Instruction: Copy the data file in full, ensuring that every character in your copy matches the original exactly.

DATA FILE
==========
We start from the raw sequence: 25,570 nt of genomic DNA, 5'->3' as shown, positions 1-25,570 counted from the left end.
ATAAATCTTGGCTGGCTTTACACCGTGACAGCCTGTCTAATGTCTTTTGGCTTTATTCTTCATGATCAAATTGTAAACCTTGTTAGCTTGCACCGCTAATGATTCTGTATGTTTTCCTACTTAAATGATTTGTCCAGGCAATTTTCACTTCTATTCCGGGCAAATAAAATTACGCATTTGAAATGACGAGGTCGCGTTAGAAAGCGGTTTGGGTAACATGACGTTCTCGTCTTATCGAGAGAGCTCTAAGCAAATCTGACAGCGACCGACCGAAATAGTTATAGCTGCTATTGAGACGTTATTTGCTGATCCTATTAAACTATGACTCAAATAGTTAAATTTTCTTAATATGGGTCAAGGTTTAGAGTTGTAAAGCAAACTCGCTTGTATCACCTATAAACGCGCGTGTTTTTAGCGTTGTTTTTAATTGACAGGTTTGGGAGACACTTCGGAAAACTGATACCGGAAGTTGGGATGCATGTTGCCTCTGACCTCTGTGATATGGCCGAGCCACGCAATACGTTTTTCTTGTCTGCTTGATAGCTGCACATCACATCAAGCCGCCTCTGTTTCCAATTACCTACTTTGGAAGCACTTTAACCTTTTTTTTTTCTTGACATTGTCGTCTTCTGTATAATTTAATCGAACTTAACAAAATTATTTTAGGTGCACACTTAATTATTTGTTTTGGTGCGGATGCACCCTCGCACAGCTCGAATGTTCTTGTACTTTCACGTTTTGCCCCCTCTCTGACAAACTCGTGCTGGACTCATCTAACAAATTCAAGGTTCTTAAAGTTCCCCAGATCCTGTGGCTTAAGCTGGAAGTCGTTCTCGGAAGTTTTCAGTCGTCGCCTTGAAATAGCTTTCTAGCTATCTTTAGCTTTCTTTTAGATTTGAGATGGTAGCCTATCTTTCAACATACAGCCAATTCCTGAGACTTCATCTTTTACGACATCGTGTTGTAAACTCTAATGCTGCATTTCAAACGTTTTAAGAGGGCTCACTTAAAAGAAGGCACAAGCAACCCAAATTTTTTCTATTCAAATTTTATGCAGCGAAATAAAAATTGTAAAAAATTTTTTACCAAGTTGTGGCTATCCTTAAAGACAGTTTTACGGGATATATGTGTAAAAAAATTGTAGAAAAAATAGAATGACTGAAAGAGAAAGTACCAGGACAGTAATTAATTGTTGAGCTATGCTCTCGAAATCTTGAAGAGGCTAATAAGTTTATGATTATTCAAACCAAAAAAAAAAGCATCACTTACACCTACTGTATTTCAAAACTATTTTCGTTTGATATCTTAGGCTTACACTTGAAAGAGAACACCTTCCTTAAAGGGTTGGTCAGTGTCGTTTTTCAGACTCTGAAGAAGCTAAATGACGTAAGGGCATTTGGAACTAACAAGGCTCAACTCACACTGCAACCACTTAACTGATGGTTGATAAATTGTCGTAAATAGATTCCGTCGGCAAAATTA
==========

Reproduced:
We start from the raw sequence: 25,570 nt of genomic DNA, 5'->3' as shown, positions 1-25,570 counted from the left end.
ATAAATCTTGGCTGGCTTTACACCGTGACAGCCTGTCTAATGTCTTTTGGCTTTATTCTTCATGATCAAATTGTAAACCTTGTTAGCTTGCACCGCTAATGATTCTGTATGTTTTCCTACTTAAATGATTTGTCCAGGCAATTTTCACTTCTATTCCGGGCAAATAAAATTACGCATTTGAAATGACGAGGTCGCGTTAGAAAGCGGTTTGGGTAACATGACGTTCTCGTCTTATCGAGAGAGCTCTAAGCAAATCTGACAGCGACCGACCGAAATAGTTATAGCTGCTATTGAGACGTTATTTGCTGATCCTATTAAACTATGACTCAAATAGTTAAATTTTCTTAATATGGGTCAAGGTTTAGAGTTGTAAAGCAAACTCGCTTGTATCACCTATAAACGCGCGTGTTTTTAGCGTTGTTTTTAATTGACAGGTTTGGGAGACACTTCGGAAAACTGATACCGGAAGTTGGGATGCATGTTGCCTCTGACCTCTGTGATATGGCCGAGCCACGCAATACGTTTTTCTTGTCTGCTTGATAGCTGCACATCACATCAAGCCGCCTCTGTTTCCAATTACCTACTTTGGAAGCACTTTAACCTTTTTTTTTTCTTGACATTGTCGTCTTCTGTATAATTTAATCGAACTTAACAAAATTATTTTAGGTGCACACTTAATTATTTGTTTTGGTGCGGATGCACCCTCGCACAGCTCGAATGTTCTTGTACTTTCACGTTTTGCCCCCTCTCTGACAAACTCGTGCTGGACTCATCTAACAAATTCAAGGTTCTTAAAGTTCCCCAGATCCTGTGGCTTAAGCTGGAAGTCGTTCTCGGAAGTTTTCAGTCGTCGCCTTGAAATAGCTTTCTAGCTATCTTTAGCTTTCTTTTAGATTTGAGATGGTAGCCTATCTTTCAACATACAGCCAATTCCTGAGACTTCATCTTTTACGACATCGTGTTGTAAACTCTAATGCTGCATTTCAAACGTTTTAAGAGGGCTCACTTAAAAGAAGGCACAAGCAACCCAAATTTTTTCTATTCAAATTTTATGCAGCGAAATAAAAATTGTAAAAAATTTTTTACCAAGTTGTGGCTATCCTTAAAGACAGTTTTACGGGATATATGTGTAAAAAAATTGTAGAAAAAATAGAATGACTGAAAGAGAAAGTACCAGGACAGTAATTAATTGTTGAGCTATGCTCTCGAAATCTTGAAGAGGCTAATAAGTTTATGATTATTCAAACCAAAAAAAAAAGCATCACTTACACCTACTGTATTTCAAAACTATTTTCGTTTGATATCTTAGGCTTACACTTGAAAGAGAACACCTTCCTTAAAGGGTTGGTCAGTGTCGTTTTTCAGACTCTGAAGAAGCTAAATGACGTAAGGGCATTTGGAACTAACAAGGCTCAACTCACACTGCAACCACTTAACTGATGGTTGATAAATTGTCGTAAATAGATTCCGTCGGCAAAATTA